Venus Express carries warning for Earth engineers

Saturday, December 4th, 2010

ESA’s Venus Express satellite has reported an unexpected, high altitude layer of sulphur dioxide in the planet’s upper atmosphere that could act as a warning against plans to mitigate climate change on our own planet by injecting the Earth’s atmosphere with sulphur droplets.

Prototype NASA Earth Camera Goes for Test Flight

Wednesday, October 20th, 2010

A team of researchers and collaborators from NASA’s Jet Propulsion Laboratory, Pasadena, Calif., and the University of Arizona’s College of Optical Sciences in Tucson has successfully conducted the first test flight of a prototype science instrument for a next-generation satellite mission to survey the impacts of aerosols and clouds on global climate change.

Sun’s activity flies in face of climate expectations

Thursday, October 7th, 2010

IF NEW satellite data can be trusted, changes in solar activity warmed the Earth when they should have cooled it.
Joanna Haigh of Imperial College London studied satellite measurements of solar radiation between 2004 and 2007, when overall solar activity was in decline. The sun puts out less energy when its activity is low, but different types of radiation vary to different degrees. Until now, this had been poorly studied.

Folklore Confirmed: The Moon’s Phase Affects Rainfall

Thursday, October 7th, 2010

The Zuni Indians thought a red moon brought water. Seventeenth-century English farmers believed in a “dripping moon,” which supplied rain depending on whether its crescent was tilted up or down. Now scientists have found evidence for another adage: Rain follows the full and new phases of the moon.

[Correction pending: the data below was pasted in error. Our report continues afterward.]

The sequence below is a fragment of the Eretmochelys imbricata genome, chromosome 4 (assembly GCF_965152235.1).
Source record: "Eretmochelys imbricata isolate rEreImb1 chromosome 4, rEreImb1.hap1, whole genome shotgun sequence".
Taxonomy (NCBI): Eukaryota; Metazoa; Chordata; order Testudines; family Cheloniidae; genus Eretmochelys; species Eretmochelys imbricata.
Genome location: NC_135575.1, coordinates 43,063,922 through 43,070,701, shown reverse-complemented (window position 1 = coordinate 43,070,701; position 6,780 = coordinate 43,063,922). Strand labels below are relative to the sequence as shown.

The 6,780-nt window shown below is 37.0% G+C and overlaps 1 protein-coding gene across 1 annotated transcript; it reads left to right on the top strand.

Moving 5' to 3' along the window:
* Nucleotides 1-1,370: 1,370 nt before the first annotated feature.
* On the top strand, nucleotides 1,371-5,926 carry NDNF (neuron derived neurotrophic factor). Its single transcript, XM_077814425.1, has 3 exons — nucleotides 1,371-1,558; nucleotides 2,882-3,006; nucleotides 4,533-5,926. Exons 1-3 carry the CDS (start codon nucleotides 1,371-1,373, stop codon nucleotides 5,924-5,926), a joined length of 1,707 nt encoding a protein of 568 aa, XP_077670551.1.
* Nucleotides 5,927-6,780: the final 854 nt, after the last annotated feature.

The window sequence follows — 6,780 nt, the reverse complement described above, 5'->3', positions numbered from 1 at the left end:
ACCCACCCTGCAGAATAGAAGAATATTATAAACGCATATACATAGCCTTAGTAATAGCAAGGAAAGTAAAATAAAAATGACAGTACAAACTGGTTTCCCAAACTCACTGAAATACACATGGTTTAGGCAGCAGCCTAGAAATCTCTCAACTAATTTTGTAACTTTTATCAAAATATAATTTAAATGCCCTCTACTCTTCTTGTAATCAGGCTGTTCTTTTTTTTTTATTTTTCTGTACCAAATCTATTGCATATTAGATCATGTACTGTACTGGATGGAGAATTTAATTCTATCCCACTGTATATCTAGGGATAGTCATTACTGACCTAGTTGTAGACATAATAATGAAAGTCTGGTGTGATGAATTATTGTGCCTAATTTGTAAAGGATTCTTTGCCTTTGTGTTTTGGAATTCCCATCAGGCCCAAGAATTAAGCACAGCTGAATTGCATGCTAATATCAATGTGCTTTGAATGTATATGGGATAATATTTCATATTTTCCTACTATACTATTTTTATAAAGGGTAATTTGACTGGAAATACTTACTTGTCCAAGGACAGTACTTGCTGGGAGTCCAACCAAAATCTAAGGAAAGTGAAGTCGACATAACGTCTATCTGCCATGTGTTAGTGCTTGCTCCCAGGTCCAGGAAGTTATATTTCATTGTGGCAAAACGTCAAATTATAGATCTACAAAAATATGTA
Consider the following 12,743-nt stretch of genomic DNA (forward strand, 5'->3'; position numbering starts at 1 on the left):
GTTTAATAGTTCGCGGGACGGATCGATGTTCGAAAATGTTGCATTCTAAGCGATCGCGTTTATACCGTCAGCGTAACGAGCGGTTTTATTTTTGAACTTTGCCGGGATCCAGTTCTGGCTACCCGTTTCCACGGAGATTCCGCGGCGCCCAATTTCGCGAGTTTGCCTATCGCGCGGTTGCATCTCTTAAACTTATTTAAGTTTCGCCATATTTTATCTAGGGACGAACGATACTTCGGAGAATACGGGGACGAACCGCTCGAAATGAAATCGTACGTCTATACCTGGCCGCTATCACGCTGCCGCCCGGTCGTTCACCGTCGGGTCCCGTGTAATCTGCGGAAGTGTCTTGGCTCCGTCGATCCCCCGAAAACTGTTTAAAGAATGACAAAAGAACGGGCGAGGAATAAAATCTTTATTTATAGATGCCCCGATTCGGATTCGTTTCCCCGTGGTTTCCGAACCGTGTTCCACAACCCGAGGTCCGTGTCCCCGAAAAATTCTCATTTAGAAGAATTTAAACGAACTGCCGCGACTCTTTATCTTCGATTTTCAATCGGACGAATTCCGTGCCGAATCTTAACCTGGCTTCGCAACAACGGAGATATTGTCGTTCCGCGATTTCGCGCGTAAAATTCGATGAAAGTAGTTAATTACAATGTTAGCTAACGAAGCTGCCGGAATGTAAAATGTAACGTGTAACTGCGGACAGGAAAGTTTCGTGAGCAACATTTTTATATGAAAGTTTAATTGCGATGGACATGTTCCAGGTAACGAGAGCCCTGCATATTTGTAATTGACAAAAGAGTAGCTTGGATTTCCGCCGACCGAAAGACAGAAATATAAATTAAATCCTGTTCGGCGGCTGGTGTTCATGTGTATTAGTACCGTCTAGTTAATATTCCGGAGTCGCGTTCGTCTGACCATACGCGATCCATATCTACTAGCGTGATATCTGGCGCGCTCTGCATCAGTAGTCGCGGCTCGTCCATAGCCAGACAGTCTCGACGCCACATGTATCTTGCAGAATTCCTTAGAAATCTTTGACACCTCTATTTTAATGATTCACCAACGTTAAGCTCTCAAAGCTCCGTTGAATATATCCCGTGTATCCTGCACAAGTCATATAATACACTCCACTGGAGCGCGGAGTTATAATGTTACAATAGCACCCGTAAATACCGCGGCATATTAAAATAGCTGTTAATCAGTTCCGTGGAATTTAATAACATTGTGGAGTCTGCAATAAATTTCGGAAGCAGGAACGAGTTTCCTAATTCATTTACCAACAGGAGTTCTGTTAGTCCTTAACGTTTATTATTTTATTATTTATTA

Photo Gallery: Cloud-to-Ground Lightning

Thursday, September 16th, 2010

National Geographic has a collection of cloud-to-ground lightning photos from across the globe.

Hurricane IGOR

Thursday, September 16th, 2010

The National Hurricane Center has the latest images and information on Hurricane Igor whose position at:
11:00 AM AST Thu Sep 16 Location: 21.0°N 57.2°W
Max sustained: 140 mph
Moving: NW at 7 mph
Min pressure: 934 mb

Pakistan’s flood weather eased Atlantic hurricanes

Saturday, September 4th, 2010

The stalled weather pattern blamed for disastrous floods in Pakistan and a record heatwave in Russia may have averted disasters elsewhere by putting the North Atlantic hurricane season on hold.

Hurricane Earl Photographed From Space by Astronaut

Wednesday, September 1st, 2010

An astronaut on the International Space Station has photographed Hurricane Earl as it heads towards the U.S. coast as a powerful Category 4 storm.

New ways to chart our maritime past

Tuesday, August 24th, 2010

By combining meteorology and archaeology, scientists may discover old sea routes and mooring sites, and boost our knowledge of ancient maritime culture

Record Collapse of Earth’s Upper Atmosphere Puzzles Scientists

Monday, July 19th, 2010

An upper layer of Earth’s atmosphere recently collapsed in an unexpectedly large contraction, the sheer size of which has scientists scratching their heads, NASA announced Thursday.


Thursday, July 8th, 2010

The issue of climate change generates a lot of hot air (pun intended) and conflicting opinions. The lay person who wants to be informed can find himself or herself confronted by contradictory information from sources who appear to be equally valid.